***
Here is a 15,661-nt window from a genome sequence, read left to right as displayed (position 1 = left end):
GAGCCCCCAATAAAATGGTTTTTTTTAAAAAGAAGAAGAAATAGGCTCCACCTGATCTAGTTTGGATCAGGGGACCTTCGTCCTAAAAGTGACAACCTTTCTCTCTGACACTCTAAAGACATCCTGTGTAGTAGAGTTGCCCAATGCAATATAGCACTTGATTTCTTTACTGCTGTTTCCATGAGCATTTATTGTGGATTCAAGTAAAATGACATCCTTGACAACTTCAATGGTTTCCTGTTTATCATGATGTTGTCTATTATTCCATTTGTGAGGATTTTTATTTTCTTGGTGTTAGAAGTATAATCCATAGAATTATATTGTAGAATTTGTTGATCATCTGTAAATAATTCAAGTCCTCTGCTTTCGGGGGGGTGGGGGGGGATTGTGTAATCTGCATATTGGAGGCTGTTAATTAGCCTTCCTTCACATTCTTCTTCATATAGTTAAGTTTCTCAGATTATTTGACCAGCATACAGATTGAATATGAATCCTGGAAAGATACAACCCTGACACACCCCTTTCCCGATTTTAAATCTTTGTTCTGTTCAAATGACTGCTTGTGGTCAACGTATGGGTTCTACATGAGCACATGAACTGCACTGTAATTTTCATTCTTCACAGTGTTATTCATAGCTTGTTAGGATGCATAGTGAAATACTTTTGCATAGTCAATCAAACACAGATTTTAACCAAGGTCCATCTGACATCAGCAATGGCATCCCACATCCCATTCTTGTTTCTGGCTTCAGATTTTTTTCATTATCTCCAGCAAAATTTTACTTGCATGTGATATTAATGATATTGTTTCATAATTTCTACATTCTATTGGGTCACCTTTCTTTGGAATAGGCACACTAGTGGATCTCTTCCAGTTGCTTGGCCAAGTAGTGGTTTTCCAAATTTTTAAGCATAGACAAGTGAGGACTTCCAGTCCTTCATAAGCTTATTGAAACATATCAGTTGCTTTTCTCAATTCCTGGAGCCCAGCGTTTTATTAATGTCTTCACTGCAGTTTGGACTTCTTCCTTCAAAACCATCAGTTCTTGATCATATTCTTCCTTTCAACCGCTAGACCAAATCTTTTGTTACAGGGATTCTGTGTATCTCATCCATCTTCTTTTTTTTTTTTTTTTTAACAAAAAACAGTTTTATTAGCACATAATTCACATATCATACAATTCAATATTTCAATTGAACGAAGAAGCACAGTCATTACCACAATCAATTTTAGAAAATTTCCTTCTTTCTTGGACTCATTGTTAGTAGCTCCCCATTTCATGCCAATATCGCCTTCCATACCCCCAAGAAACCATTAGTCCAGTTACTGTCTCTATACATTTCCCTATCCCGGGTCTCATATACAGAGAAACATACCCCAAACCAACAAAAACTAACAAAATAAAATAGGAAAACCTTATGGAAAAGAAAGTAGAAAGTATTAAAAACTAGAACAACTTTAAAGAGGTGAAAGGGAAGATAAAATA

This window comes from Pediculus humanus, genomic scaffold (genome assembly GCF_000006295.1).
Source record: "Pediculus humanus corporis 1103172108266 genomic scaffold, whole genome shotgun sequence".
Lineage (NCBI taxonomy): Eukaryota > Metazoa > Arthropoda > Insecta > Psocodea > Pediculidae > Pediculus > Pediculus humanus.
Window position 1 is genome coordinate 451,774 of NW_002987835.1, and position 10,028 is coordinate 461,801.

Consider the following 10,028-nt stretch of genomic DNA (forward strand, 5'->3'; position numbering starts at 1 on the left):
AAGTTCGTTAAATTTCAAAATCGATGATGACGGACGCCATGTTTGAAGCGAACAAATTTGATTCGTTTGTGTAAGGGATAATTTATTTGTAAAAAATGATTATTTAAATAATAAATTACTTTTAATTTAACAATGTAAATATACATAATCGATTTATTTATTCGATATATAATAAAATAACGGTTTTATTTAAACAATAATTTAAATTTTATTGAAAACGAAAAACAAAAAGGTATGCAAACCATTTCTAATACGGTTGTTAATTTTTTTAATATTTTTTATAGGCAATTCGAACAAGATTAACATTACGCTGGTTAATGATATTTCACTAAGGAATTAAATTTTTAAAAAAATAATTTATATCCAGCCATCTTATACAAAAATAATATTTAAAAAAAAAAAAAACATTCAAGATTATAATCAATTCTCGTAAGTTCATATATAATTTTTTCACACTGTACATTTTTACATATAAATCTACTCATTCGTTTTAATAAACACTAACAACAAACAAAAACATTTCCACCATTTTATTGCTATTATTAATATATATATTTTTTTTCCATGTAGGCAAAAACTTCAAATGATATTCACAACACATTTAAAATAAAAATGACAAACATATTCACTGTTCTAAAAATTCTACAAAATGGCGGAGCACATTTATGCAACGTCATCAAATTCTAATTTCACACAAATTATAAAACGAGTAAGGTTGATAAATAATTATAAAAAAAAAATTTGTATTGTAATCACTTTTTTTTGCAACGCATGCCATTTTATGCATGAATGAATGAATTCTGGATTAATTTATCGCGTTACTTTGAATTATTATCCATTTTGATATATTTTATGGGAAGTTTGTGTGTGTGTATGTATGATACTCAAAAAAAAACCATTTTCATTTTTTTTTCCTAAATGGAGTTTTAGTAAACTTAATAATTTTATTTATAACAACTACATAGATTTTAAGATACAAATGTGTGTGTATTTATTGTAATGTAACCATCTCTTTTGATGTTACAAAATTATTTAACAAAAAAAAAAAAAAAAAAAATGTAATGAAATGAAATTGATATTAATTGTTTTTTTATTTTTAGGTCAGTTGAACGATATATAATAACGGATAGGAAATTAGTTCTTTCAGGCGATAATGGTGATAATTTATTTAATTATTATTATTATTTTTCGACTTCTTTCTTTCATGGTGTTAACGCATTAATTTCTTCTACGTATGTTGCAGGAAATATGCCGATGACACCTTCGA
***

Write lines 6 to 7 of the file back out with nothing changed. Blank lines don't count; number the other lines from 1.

Window position 1 is genome coordinate 451,774 of NW_002987835.1, and position 10,028 is coordinate 461,801.

Consider the following 10,028-nt stretch of genomic DNA (forward strand, 5'->3'; position numbering starts at 1 on the left):